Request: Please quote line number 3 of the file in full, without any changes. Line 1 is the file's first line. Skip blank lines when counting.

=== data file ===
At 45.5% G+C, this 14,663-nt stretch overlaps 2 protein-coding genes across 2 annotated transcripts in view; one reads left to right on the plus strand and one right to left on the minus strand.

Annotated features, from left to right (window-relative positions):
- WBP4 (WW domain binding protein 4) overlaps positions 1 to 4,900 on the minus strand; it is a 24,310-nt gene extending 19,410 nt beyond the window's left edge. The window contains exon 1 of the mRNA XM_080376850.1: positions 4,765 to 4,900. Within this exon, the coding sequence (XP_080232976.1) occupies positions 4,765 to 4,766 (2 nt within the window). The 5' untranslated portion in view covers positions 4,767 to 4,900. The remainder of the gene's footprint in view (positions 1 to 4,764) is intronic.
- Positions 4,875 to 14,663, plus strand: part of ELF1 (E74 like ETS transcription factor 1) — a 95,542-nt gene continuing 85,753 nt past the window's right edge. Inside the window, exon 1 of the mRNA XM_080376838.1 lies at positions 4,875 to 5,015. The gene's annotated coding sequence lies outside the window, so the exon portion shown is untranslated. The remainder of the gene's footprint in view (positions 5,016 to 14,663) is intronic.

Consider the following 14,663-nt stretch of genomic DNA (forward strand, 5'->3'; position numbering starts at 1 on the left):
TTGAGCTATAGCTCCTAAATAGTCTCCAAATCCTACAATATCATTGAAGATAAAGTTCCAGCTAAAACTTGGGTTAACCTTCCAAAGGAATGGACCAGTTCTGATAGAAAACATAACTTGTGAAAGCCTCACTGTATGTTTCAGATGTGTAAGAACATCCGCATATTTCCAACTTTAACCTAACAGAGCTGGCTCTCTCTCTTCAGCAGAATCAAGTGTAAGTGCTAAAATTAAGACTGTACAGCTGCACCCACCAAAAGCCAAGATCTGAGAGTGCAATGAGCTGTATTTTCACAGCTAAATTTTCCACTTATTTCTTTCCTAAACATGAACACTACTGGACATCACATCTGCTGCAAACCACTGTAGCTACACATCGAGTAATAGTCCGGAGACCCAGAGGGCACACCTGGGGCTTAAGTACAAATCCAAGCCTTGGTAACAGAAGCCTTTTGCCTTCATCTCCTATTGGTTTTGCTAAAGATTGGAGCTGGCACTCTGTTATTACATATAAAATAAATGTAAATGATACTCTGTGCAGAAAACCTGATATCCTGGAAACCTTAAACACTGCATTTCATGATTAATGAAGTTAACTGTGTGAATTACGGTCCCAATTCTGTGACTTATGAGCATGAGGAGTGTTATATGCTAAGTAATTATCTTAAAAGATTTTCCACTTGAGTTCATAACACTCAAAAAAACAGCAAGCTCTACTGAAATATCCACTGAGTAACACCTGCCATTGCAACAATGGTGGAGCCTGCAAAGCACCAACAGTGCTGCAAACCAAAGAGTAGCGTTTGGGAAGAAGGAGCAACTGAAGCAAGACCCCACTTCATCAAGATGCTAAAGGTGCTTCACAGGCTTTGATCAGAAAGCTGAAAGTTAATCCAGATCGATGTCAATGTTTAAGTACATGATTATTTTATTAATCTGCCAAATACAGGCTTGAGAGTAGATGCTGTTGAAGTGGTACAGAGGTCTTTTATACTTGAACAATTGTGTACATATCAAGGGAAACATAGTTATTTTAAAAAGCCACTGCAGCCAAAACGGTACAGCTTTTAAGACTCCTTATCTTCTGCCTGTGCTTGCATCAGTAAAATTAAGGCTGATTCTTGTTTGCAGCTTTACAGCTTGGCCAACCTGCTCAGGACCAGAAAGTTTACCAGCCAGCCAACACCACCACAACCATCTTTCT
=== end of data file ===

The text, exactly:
- WBP4 (WW domain binding protein 4) overlaps positions 1 to 4,900 on the minus strand; it is a 24,310-nt gene extending 19,410 nt beyond the window's left edge. The window contains exon 1 of the mRNA XM_080376850.1: positions 4,765 to 4,900. Within this exon, the coding sequence (XP_080232976.1) occupies positions 4,765 to 4,766 (2 nt within the window). The 5' untranslated portion in view covers positions 4,767 to 4,900. The remainder of the gene's footprint in view (positions 1 to 4,764) is intronic.